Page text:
The other assumptions – about constant growth of traffic at YVR and improvements in aircraft fuel efficiency not being enough to reduce the need for the project – were also not defended. They just came from “other sources” (YVR and Transport Canada) and thus could not be questioned.
Much was made of the fact that the project is not big enough to trigger a provincial EA but the proponent volunteered for one due to local concerns. Well, while technically true, a federal EA is triggered by the proposals use of navigable waterways and federal land (owned by the Port) so one was inevitable, so they might as well go for a combined EA. Fortunately for them, they do not put themselves in much hazard by so doing, since (despite the claims made by provincial officials) BC’s EA process is largely toothless. Some projects just give up, but very few are ever denied a certificate. It’s all about mitigation. The great strength of the opponents is that if fuel delivery were done some other way, mitigation might be much less. The problem is that the EA process does not have to test this assertion. It’s this project or nothing. No other option gets looked at.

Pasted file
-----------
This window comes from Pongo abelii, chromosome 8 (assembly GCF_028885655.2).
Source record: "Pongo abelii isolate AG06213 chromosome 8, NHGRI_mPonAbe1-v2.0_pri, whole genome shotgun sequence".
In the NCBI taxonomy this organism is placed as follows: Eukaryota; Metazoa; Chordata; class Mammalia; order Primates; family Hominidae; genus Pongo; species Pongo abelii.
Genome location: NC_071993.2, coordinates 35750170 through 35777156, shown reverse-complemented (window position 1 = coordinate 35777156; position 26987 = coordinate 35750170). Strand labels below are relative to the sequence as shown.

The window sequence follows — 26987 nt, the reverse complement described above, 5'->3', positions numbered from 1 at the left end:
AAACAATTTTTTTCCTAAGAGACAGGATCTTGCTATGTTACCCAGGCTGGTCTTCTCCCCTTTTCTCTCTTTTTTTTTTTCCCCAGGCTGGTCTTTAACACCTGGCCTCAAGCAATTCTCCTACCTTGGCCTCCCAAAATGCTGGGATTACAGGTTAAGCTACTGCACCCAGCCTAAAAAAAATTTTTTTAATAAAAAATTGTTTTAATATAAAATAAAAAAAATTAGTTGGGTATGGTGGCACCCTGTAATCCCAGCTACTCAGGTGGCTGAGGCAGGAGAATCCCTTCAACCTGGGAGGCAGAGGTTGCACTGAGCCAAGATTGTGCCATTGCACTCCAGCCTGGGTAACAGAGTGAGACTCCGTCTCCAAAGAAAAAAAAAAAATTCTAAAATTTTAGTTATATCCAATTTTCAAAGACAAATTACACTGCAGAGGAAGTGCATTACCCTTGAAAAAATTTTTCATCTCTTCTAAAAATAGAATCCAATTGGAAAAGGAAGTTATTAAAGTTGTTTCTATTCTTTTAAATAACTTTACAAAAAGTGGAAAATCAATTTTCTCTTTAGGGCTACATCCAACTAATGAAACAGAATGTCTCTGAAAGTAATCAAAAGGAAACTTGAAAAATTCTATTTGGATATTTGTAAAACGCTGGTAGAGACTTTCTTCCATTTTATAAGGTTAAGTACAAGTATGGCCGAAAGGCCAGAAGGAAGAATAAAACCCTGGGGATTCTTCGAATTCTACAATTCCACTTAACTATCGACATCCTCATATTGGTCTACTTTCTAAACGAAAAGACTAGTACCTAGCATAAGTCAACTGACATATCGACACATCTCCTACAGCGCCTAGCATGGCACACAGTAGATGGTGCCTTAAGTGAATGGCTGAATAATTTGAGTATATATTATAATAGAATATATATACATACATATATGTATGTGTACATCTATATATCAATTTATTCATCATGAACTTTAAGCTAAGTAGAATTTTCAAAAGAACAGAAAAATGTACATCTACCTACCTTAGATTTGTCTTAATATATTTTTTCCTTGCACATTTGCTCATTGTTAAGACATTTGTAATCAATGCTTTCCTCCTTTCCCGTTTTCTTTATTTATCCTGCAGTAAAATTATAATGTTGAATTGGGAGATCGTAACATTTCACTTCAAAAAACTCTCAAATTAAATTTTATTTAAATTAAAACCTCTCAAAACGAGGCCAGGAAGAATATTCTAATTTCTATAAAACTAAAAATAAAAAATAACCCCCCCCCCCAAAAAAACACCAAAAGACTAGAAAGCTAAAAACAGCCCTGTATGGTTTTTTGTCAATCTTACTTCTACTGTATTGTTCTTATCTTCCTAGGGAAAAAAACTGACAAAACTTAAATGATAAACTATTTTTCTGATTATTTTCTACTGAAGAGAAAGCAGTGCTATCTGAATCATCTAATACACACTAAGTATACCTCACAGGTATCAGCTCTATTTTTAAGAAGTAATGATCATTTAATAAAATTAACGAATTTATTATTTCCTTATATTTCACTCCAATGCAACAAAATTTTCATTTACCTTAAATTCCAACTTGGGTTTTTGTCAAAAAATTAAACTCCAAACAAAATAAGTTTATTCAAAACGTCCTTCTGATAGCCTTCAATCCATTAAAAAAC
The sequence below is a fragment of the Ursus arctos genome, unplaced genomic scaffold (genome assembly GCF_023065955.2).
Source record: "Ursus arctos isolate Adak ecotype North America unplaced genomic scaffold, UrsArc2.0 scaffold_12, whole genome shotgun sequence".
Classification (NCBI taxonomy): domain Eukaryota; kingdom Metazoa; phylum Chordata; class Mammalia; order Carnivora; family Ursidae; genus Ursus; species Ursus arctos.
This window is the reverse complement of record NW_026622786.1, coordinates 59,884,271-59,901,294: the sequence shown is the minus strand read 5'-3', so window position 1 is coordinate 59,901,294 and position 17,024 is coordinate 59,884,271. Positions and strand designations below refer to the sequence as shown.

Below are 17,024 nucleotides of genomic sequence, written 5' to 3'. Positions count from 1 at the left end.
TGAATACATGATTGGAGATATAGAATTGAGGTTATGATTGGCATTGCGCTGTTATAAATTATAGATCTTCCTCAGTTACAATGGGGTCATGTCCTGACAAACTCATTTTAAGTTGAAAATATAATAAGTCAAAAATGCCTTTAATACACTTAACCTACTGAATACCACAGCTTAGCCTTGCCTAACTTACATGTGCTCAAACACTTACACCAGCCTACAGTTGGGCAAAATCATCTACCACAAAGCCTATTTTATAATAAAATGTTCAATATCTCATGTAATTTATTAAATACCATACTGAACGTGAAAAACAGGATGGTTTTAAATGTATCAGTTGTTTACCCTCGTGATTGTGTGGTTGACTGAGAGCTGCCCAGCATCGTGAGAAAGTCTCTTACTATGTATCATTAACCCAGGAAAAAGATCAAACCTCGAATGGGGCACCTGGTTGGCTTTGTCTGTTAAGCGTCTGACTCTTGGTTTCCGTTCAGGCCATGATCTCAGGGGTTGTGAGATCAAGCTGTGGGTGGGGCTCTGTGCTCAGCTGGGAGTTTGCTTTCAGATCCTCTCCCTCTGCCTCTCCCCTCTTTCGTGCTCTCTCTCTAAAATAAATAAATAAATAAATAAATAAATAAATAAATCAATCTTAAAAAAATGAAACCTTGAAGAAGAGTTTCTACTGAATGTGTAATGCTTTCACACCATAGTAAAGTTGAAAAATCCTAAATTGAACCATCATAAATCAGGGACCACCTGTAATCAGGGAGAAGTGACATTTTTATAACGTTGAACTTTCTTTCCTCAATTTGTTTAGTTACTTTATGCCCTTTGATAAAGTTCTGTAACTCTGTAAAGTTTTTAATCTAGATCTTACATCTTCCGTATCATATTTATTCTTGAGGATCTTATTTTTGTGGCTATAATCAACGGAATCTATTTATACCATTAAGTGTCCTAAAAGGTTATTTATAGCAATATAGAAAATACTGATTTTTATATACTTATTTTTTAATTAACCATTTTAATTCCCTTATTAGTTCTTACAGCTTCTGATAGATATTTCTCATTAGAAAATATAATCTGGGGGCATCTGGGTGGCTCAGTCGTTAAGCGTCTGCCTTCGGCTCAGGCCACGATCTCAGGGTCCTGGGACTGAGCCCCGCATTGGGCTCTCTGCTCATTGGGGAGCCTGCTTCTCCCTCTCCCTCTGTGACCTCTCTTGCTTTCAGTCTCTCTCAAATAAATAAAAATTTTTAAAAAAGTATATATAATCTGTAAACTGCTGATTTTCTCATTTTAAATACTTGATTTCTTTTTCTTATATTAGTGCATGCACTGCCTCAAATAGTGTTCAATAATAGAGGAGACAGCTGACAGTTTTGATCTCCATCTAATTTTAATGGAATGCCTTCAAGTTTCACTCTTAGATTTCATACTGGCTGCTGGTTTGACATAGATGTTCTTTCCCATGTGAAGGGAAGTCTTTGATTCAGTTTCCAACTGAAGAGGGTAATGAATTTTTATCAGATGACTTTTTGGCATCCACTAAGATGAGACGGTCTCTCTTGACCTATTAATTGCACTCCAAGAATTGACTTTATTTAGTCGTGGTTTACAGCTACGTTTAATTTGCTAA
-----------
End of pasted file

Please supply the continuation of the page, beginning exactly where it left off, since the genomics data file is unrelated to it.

For the proponents, their major concern is that they have the ability to go to as many suppliers as possible. They do not want to be in thrall to any one supplier – or delivery system. To some extent, since they are the only customer for the existing pipe, they are using the proposal to put leverage on their suppliers. That concern is actually missing from the matrix used to select the final option but clearly weighs heaviest with the airlines. And it far outweighs all the other concerns.
If we had a truly rigorous EA process each option would be evaluated properly – not just screened out by the proponent before the process actually starts. It is this use of a coarse, and unverifiable “sieve” that gives rise to most of the concerns. Involving the public late, and declining to go into details about how this project is justified, is simply inflammatory. Unfortunately for the proponent – who has been diligently working with governments and first nations – the public has to be consulted. And they can detect very easily when they are being fobbed off.
My prediction is that as more people realize what their homes are going to be exposed to – and memories of that pipeline rupture in Burnaby are fresh in their minds – opposition is bound to grow. As those people realize that the options are not open to discussion, they will get angrier. Richmond is quite clear in its opposition to the project. The EA process will probably certify it, but I doubt that it can mollify those who feel that their interests have been protected. And, of course, for those concerned with the ecology of the Fraser delta, they have been disregarded for so many projects for so long, I am surprised that they still come out to such meetings.